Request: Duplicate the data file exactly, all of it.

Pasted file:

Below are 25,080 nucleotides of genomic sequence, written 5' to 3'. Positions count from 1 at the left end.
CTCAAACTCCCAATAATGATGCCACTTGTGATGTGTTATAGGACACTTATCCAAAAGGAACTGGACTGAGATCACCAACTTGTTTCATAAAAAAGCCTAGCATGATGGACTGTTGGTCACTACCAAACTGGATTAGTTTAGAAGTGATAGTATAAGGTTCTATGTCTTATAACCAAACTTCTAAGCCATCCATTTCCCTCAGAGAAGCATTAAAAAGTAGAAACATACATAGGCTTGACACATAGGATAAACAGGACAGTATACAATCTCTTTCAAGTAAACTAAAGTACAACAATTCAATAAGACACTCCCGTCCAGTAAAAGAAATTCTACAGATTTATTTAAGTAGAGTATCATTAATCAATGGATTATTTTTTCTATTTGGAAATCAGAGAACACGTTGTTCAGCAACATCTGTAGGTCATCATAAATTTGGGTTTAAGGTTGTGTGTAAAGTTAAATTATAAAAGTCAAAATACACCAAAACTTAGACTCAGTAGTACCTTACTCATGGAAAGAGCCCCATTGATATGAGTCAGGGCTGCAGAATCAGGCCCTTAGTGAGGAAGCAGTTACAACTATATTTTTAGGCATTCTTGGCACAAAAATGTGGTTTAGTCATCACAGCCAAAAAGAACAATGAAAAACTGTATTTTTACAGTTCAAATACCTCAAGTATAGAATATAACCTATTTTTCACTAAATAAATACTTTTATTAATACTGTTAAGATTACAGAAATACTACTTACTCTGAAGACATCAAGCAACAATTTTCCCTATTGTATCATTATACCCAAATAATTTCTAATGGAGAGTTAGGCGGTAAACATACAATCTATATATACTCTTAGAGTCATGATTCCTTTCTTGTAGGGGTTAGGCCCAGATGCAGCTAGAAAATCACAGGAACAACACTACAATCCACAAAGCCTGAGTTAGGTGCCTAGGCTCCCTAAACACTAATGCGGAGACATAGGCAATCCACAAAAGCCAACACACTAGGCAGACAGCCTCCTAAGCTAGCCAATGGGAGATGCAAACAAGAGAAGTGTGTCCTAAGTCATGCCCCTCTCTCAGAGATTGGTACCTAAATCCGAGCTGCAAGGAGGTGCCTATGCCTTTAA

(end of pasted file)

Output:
Below are 25,080 nucleotides of genomic sequence, written 5' to 3'. Positions count from 1 at the left end.
CTCAAACTCCCAATAATGATGCCACTTGTGATGTGTTATAGGACACTTATCCAAAAGGAACTGGACTGAGATCACCAACTTGTTTCATAAAAAAGCCTAGCATGATGGACTGTTGGTCACTACCAAACTGGATTAGTTTAGAAGTGATAGTATAAGGTTCTATGTCTTATAACCAAACTTCTAAGCCATCCATTTCCCTCAGAGAAGCATTAAAAAGTAGAAACATACATAGGCTTGACACATAGGATAAACAGGACAGTATACAATCTCTTTCAAGTAAACTAAAGTACAACAATTCAATAAGACACTCCCGTCCAGTAAAAGAAATTCTACAGATTTATTTAAGTAGAGTATCATTAATCAATGGATTATTTTTTCTATTTGGAAATCAGAGAACACGTTGTTCAGCAACATCTGTAGGTCATCATAAATTTGGGTTTAAGGTTGTGTGTAAAGTTAAATTATAAAAGTCAAAATACACCAAAACTTAGACTCAGTAGTACCTTACTCATGGAAAGAGCCCCATTGATATGAGTCAGGGCTGCAGAATCAGGCCCTTAGTGAGGAAGCAGTTACAACTATATTTTTAGGCATTCTTGGCACAAAAATGTGGTTTAGTCATCACAGCCAAAAAGAACAATGAAAAACTGTATTTTTACAGTTCAAATACCTCAAGTATAGAATATAACCTATTTTTCACTAAATAAATACTTTTATTAATACTGTTAAGATTACAGAAATACTACTTACTCTGAAGACATCAAGCAACAATTTTCCCTATTGTATCATTATACCCAAATAATTTCTAATGGAGAGTTAGGCGGTAAACATACAATCTATATATACTCTTAGAGTCATGATTCCTTTCTTGTAGGGGTTAGGCCCAGATGCAGCTAGAAAATCACAGGAACAACACTACAATCCACAAAGCCTGAGTTAGGTGCCTAGGCTCCCTAAACACTAATGCGGAGACATAGGCAATCCACAAAAGCCAACACACTAGGCAGACAGCCTCCTAAGCTAGCCAATGGGAGATGCAAACAAGAGAAGTGTGTCCTAAGTCATGCCCCTCTCTCAGAGATTGGTACCTAAATCCGAGCTGCAAGGAGGTGCCTATGCCTTTAA